The Metropolitan Museum of Art - China: Through the Looking Glass (Part 1)
The Metropolitan Museum of Art’s Costume Institute holds a special exhibit annually from May to August. This year’s theme China: Through the Looking Glass showcases how Chinese art, culture, and history has inspired haute couture.
Through a series of four blog posts, EXIT Realty Landmark will take you through each gallery of the exhibit, giving you a peak of this annual event. If you happen to be in New York City between now and September 7, you don’t want to miss it. If you don’t have a chance to see it, hopefully you will enjoy reading this blog series.
People’s Republic of China
In the middle of the Egyptian Wing, there is a dimly lit red room. You hear singing before you reach there, bringing out your curiosity. This room is inspired by Mao Zedong. One aspect he promoted in the Cultural Revolution was gender equality which can be seen in the gender-neutral Mao suit. The fashion in this room showcases spin-off versions of the Mao suit which look fashionable and wearable today. There’s also a set of dresses printed with Mao’s iconic face in a pop-art style.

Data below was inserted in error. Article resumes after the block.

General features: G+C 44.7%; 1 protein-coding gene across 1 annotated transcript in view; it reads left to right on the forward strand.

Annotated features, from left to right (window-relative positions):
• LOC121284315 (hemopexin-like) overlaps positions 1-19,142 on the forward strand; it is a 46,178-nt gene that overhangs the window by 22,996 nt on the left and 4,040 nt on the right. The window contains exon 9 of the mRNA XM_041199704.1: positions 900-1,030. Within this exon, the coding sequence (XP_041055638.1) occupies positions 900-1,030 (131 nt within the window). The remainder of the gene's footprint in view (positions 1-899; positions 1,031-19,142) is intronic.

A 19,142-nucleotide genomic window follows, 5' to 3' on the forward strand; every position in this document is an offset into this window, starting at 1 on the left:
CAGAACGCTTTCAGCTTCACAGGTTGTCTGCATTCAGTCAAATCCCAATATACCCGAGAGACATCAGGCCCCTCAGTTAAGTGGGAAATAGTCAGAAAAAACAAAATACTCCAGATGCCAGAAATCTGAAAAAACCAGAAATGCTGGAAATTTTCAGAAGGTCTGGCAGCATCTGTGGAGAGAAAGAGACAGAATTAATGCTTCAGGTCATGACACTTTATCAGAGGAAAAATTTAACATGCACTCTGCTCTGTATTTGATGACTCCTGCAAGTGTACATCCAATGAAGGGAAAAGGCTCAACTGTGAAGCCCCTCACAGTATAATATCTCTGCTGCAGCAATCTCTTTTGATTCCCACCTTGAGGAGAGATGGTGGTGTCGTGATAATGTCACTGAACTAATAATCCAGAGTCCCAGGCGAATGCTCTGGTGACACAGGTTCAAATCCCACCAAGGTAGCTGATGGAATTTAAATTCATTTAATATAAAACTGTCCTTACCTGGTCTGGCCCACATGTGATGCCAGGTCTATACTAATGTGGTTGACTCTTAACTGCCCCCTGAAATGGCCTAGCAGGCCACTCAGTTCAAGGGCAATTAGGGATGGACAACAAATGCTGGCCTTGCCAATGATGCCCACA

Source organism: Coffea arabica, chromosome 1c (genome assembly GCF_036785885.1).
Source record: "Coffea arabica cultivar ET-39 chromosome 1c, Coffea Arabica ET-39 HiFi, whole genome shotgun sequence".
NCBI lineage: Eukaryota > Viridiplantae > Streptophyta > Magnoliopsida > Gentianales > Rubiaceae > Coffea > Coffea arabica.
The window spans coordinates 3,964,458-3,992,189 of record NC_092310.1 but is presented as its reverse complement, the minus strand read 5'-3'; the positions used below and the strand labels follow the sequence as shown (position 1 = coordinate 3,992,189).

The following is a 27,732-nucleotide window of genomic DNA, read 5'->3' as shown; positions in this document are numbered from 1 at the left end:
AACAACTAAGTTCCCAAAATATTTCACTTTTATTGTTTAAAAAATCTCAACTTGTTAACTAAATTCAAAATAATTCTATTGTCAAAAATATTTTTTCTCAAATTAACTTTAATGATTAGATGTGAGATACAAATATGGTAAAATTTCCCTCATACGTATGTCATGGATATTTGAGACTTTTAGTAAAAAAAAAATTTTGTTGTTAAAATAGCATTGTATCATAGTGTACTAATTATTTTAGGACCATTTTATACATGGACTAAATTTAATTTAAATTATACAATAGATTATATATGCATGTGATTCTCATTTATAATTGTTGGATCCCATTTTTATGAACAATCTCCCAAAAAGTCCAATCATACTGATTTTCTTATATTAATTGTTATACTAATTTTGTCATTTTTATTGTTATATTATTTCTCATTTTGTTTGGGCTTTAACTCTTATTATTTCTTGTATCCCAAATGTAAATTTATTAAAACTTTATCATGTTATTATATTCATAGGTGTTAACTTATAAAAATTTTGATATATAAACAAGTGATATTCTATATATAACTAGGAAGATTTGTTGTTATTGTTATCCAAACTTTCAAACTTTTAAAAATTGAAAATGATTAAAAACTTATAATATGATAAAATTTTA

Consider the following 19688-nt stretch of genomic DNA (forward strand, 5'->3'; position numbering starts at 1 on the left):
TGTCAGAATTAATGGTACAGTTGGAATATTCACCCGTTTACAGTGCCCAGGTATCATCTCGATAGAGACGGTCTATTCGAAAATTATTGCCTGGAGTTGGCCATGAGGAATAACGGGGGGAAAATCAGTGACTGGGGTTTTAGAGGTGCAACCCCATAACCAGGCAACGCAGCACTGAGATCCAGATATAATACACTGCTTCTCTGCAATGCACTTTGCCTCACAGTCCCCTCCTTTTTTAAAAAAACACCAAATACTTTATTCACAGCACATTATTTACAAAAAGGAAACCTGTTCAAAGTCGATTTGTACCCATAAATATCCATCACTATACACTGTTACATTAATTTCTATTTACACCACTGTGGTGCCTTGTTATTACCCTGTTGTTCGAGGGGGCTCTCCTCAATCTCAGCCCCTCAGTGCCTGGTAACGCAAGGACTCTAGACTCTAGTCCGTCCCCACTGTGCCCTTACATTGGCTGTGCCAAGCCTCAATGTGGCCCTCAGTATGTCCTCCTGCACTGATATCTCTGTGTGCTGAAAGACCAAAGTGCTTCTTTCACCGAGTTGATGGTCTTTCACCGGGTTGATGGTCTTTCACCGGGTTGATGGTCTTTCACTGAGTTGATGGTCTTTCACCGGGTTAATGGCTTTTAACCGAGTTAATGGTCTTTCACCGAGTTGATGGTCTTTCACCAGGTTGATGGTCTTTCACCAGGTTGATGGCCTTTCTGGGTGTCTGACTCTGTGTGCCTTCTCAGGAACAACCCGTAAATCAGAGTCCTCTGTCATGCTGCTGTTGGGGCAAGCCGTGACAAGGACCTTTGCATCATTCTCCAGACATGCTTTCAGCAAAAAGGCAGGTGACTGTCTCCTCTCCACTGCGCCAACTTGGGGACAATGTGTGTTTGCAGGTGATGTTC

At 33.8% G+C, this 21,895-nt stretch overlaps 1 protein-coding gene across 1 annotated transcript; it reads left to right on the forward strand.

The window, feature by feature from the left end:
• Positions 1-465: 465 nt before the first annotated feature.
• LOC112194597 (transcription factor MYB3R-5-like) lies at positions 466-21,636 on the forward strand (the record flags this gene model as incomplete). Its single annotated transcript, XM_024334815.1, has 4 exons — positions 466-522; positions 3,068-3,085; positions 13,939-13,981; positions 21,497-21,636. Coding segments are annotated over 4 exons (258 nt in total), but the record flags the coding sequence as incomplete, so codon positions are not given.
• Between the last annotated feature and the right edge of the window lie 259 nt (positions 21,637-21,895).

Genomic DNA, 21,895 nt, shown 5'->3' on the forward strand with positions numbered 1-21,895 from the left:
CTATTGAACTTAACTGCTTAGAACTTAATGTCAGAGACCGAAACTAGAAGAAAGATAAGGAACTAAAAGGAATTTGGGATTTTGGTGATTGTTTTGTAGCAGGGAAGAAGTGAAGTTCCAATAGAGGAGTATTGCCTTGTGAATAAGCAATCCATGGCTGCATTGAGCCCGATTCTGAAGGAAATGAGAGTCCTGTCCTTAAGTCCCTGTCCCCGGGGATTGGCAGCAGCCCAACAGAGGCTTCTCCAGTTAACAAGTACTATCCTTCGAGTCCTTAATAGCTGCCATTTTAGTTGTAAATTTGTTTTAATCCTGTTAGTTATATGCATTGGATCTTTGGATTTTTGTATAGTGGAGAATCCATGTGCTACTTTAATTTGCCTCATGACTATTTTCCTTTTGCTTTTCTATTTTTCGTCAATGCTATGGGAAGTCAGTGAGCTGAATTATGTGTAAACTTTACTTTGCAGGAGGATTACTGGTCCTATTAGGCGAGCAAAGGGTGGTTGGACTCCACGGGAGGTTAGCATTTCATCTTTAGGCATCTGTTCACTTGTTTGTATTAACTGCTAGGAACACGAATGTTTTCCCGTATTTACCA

A set of stairs in the Mao Room leads you down to the basement into the Anna Wintour Costume Center where you are greeted with heroic and warlike music. There are two huge walls in the middle of the room with four projectors showing clips from from dramas and movies about the Qing dynasty. On either side of the walls are rows of outfits. One row features robes worn by Chinese emperors from centuries ago. Another row features haute couture pieces inspired by the originals.
Hu Die (Butterfly Wu)
In the back of the lower level, there are mannequins encased in elevated clear boxes. This room show a collection of qipaos, Shanghai-originated dresses worn by Chinese women in the 1900s. To the right are various traditional qipaos and to the left are the haute couture versions. In the back of this room are clips from famous Chinese films across the 20th century, exhibiting the feminine mystique and classic beauty of qipaos. Although qipaos are not as grand as the other outfits in this exhibit, fine details make them just as unique.
Been here already? Share in the comments section what was your favorite part about these galleries!
Part 2 here
Part 3 here
Part 4 here
Photo Credit: www.metmuseum.org